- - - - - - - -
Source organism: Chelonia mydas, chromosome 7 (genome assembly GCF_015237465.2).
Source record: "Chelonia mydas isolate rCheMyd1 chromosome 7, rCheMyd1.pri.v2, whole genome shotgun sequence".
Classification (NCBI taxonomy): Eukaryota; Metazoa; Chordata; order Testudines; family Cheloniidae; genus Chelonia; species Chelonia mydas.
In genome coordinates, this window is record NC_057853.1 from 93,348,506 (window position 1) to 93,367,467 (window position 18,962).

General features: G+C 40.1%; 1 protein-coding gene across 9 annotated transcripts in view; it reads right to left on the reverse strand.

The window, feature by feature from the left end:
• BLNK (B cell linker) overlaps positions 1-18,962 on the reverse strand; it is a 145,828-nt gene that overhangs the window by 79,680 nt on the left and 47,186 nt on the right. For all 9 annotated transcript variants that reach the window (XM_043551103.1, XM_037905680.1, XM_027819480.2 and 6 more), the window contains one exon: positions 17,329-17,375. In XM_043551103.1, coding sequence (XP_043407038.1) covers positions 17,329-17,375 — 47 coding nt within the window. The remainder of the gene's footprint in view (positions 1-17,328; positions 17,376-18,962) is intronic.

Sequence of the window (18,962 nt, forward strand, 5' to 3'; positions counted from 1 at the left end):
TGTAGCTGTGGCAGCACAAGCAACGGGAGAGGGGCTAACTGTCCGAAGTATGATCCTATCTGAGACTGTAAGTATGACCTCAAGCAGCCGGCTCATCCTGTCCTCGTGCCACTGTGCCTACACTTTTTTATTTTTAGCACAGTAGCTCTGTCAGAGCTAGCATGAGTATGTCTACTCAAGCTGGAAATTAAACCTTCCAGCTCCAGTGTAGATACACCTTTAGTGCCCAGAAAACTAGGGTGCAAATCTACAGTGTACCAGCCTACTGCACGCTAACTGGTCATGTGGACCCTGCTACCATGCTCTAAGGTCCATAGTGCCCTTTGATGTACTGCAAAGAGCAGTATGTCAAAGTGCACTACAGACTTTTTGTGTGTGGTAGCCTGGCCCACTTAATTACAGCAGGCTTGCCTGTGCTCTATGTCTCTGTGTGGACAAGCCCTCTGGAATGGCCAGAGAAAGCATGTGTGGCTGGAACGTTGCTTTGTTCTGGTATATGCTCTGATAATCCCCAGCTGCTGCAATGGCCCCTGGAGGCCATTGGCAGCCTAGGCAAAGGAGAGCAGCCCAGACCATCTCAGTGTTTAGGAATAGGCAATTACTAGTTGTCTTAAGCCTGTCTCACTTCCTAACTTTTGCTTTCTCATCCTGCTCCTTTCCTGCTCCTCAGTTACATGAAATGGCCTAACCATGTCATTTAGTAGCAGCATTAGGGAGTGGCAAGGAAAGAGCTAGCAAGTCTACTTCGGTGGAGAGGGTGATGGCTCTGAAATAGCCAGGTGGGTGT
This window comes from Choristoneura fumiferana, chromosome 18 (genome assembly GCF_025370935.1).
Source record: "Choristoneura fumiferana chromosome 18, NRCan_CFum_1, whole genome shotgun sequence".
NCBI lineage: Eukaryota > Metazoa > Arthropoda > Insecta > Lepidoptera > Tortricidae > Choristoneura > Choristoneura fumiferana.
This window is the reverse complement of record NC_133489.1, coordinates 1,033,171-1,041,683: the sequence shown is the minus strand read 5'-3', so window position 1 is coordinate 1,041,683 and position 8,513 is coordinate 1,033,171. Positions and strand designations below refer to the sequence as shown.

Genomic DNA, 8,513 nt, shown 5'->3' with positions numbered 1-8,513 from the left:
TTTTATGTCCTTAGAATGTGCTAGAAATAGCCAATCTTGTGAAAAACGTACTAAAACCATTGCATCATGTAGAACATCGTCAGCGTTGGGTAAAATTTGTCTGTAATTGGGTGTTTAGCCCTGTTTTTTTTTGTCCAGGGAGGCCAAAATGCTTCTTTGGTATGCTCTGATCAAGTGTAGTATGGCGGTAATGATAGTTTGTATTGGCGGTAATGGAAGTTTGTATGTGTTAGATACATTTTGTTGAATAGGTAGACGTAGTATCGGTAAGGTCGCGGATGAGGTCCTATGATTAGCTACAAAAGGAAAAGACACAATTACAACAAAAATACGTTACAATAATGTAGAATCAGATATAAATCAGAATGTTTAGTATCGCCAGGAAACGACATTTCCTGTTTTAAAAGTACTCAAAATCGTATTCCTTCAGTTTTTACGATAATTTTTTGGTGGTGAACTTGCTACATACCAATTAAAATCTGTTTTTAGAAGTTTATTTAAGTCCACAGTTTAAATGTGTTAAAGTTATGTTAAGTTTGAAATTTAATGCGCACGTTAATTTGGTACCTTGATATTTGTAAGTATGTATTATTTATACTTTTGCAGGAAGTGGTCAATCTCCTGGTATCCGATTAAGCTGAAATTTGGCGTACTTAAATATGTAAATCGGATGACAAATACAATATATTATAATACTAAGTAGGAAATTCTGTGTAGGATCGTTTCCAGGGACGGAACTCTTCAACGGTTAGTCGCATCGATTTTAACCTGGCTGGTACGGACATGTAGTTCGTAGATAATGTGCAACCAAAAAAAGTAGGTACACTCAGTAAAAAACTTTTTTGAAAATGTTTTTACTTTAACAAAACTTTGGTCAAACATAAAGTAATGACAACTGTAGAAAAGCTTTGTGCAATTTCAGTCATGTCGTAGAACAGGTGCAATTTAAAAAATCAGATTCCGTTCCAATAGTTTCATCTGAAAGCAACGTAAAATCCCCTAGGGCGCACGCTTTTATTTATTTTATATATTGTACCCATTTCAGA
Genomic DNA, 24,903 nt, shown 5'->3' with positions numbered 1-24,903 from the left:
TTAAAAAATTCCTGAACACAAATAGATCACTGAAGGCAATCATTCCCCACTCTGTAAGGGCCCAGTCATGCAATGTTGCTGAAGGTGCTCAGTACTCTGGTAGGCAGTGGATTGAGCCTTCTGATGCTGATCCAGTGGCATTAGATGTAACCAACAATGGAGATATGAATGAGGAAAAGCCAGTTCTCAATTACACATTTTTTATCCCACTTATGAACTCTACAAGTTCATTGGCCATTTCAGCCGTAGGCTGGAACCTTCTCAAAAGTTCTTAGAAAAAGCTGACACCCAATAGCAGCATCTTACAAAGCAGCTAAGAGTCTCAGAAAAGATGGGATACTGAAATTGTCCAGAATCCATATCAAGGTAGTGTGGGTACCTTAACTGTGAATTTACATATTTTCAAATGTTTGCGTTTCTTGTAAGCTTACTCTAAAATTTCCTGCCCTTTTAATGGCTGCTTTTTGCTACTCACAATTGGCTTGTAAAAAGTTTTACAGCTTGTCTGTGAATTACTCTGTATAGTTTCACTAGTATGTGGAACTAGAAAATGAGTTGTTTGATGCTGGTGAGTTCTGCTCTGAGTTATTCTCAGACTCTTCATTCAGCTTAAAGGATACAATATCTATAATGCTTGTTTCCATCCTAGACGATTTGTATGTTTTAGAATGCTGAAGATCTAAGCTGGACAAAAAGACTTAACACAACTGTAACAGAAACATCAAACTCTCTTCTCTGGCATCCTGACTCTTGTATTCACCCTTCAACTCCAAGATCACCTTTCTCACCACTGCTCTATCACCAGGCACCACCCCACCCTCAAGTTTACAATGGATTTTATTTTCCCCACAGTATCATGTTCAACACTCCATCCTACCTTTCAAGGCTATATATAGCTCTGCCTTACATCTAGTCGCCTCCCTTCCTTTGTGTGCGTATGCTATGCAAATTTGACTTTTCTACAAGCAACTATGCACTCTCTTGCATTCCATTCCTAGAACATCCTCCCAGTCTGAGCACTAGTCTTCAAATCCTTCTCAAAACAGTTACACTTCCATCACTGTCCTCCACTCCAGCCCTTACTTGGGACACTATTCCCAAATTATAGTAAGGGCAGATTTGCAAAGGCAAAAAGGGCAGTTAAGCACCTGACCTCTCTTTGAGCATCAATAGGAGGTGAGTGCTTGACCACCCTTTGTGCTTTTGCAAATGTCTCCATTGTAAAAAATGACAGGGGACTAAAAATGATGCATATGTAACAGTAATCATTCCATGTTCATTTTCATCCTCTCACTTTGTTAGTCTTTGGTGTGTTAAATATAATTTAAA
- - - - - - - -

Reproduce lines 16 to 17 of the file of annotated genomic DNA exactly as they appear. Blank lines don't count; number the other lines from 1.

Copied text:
Genomic DNA, 24,903 nt, shown 5'->3' with positions numbered 1-24,903 from the left:
TTAAAAAATTCCTGAACACAAATAGATCACTGAAGGCAATCATTCCCCACTCTGTAAGGGCCCAGTCATGCAATGTTGCTGAAGGTGCTCAGTACTCTGGTAGGCAGTGGATTGAGCCTTCTGATGCTGATCCAGTGGCATTAGATGTAACCAACAATGGAGATATGAATGAGGAAAAGCCAGTTCTCAATTACACATTTTTTATCCCACTTATGAACTCTACAAGTTCATTGGCCATTTCAGCCGTAGGCTGGAACCTTCTCAAAAGTTCTTAGAAAAAGCTGACACCCAATAGCAGCATCTTACAAAGCAGCTAAGAGTCTCAGAAAAGATGGGATACTGAAATTGTCCAGAATCCATATCAAGGTAGTGTGGGTACCTTAACTGTGAATTTACATATTTTCAAATGTTTGCGTTTCTTGTAAGCTTACTCTAAAATTTCCTGCCCTTTTAATGGCTGCTTTTTGCTACTCACAATTGGCTTGTAAAAAGTTTTACAGCTTGTCTGTGAATTACTCTGTATAGTTTCACTAGTATGTGGAACTAGAAAATGAGTTGTTTGATGCTGGTGAGTTCTGCTCTGAGTTATTCTCAGACTCTTCATTCAGCTTAAAGGATACAATATCTATAATGCTTGTTTCCATCCTAGACGATTTGTATGTTTTAGAATGCTGAAGATCTAAGCTGGACAAAAAGACTTAACACAACTGTAACAGAAACATCAAACTCTCTTCTCTGGCATCCTGACTCTTGTATTCACCCTTCAACTCCAAGATCACCTTTCTCACCACTGCTCTATCACCAGGCACCACCCCACCCTCAAGTTTACAATGGATTTTATTTTCCCCACAGTATCATGTTCAACACTCCATCCTACCTTTCAAGGCTATATATAGCTCTGCCTTACATCTAGTCGCCTCCCTTCCTTTGTGTGCGTATGCTATGCAAATTTGACTTTTCTACAAGCAACTATGCACTCTCTTGCATTCCATTCCTAGAACATCCTCCCAGTCTGAGCACTAGTCTTCAAATCCTTCTCAAAACAGTTACACTTCCATCACTGTCCTCCACTCCAGCCCTTACTTGGGACACTATTCCCAAATTATAGTAAGGGCAGATTTGCAAAGGCAAAAAGGGCAGTTAAGCACCTGACCTCTCTTTGAGCATCAATAGGAGGTGAGTGCTTGACCACCCTTTGTGCTTTTGCAAATGTCTCCATTGTAAAAAATGACAGGGGACTAAAAATGATGCATATGTAACAGTAATCATTCCATGTTCATTTTCATCCTCTCACTTTGTTAGTCTTTGGTGTGTTAAATATAATTTAAA